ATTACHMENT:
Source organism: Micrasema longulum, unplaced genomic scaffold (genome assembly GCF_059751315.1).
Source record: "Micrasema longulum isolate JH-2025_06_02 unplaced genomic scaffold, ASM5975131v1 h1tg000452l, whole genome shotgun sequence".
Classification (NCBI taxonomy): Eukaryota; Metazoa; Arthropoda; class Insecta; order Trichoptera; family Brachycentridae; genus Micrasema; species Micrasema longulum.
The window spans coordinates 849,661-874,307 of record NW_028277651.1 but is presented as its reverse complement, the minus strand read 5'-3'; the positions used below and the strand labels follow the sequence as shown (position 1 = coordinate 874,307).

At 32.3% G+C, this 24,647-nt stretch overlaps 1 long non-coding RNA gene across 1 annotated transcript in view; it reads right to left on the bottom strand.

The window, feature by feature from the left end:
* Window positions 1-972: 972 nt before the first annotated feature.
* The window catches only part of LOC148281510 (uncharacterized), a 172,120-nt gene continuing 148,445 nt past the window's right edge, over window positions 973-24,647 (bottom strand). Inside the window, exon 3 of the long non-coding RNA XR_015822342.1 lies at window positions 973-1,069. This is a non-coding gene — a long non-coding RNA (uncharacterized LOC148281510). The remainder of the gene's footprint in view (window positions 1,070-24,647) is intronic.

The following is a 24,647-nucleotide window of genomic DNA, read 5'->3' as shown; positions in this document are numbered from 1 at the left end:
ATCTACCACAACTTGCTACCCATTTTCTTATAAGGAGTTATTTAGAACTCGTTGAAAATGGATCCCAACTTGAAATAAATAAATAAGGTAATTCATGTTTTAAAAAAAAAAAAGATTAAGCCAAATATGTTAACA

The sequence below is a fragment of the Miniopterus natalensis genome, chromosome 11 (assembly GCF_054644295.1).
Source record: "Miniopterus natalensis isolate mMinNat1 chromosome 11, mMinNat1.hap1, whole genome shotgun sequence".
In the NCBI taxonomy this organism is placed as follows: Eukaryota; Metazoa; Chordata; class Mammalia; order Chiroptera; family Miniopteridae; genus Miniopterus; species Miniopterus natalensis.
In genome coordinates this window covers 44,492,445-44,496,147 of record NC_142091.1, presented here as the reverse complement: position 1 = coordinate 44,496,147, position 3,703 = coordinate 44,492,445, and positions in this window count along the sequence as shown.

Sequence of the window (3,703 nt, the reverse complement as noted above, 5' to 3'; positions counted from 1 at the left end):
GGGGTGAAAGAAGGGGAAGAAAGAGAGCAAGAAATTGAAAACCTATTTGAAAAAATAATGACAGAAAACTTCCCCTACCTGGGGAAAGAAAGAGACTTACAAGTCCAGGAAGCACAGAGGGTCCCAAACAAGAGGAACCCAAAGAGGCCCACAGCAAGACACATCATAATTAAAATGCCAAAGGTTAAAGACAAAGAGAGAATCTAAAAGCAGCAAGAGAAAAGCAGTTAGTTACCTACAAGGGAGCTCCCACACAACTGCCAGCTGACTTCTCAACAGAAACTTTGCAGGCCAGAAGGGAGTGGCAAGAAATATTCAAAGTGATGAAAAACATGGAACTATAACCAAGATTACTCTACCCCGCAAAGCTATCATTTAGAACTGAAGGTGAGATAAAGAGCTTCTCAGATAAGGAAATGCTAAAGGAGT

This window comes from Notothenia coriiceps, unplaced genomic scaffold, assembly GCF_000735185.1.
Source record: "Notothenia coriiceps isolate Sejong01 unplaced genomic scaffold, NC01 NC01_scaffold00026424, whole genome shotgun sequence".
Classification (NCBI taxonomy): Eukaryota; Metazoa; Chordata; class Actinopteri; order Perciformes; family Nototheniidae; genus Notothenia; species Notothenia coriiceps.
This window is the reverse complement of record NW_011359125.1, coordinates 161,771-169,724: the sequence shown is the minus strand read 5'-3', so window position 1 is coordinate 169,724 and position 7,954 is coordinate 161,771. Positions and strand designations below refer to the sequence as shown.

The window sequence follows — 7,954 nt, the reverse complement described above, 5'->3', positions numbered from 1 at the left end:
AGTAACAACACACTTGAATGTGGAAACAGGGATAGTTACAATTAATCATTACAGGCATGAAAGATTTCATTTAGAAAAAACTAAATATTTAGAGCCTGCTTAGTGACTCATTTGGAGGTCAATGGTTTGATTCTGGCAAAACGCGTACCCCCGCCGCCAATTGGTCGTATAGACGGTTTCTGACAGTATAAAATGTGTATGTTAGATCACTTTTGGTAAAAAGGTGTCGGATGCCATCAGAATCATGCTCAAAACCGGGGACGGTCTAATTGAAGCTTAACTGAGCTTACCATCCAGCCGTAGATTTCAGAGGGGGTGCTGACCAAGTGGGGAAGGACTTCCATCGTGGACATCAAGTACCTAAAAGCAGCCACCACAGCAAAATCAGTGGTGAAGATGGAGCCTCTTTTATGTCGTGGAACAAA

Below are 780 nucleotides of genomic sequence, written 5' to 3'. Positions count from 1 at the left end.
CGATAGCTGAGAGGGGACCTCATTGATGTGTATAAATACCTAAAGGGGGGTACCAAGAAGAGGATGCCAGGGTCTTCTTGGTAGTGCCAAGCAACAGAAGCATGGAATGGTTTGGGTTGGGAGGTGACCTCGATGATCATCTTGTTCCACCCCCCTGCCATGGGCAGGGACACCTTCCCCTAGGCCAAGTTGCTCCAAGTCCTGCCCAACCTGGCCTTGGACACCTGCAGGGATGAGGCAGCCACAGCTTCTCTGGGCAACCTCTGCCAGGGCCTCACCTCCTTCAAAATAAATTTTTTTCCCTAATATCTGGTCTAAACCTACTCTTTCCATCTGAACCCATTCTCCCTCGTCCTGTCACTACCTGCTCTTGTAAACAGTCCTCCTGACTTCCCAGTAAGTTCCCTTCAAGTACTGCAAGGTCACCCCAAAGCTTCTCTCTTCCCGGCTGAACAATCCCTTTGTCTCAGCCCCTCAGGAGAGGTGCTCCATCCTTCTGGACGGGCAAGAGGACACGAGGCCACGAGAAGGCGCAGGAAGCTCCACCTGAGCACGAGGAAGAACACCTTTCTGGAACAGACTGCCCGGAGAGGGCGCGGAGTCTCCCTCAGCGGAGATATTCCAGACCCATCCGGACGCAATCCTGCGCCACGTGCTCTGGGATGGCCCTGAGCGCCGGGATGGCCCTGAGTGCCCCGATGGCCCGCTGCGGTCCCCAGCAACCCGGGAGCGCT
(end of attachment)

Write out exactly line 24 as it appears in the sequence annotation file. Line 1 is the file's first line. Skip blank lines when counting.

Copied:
CGATAGCTGAGAGGGGACCTCATTGATGTGTATAAATACCTAAAGGGGGGTACCAAGAAGAGGATGCCAGGGTCTTCTTGGTAGTGCCAAGCAACAGAAGCATGGAATGGTTTGGGTTGGGAGGTGACCTCGATGATCATCTTGTTCCACCCCCCTGCCATGGGCAGGGACACCTTCCCCTAGGCCAAGTTGCTCCAAGTCCTGCCCAACCTGGCCTTGGACACCTGCAGGGATGAGGCAGCCACAGCTTCTCTGGGCAACCTCTGCCAGGGCCTCACCTCCTTCAAAATAAATTTTTTTCCCTAATATCTGGTCTAAACCTACTCTTTCCATCTGAACCCATTCTCCCTCGTCCTGTCACTACCTGCTCTTGTAAACAGTCCTCCTGACTTCCCAGTAAGTTCCCTTCAAGTACTGCAAGGTCACCCCAAAGCTTCTCTCTTCCCGGCTGAACAATCCCTTTGTCTCAGCCCCTCAGGAGAGGTGCTCCATCCTTCTGGACGGGCAAGAGGACACGAGGCCACGAGAAGGCGCAGGAAGCTCCACCTGAGCACGAGGAAGAACACCTTTCTGGAACAGACTGCCCGGAGAGGGCGCGGAGTCTCCCTCAGCGGAGATATTCCAGACCCATCCGGACGCAATCCTGCGCCACGTGCTCTGGGATGGCCCTGAGCGCCGGGATGGCCCTGAGTGCCCCGATGGCCCGCTGCGGTCCCCAGCAACCCGGGAGCGCT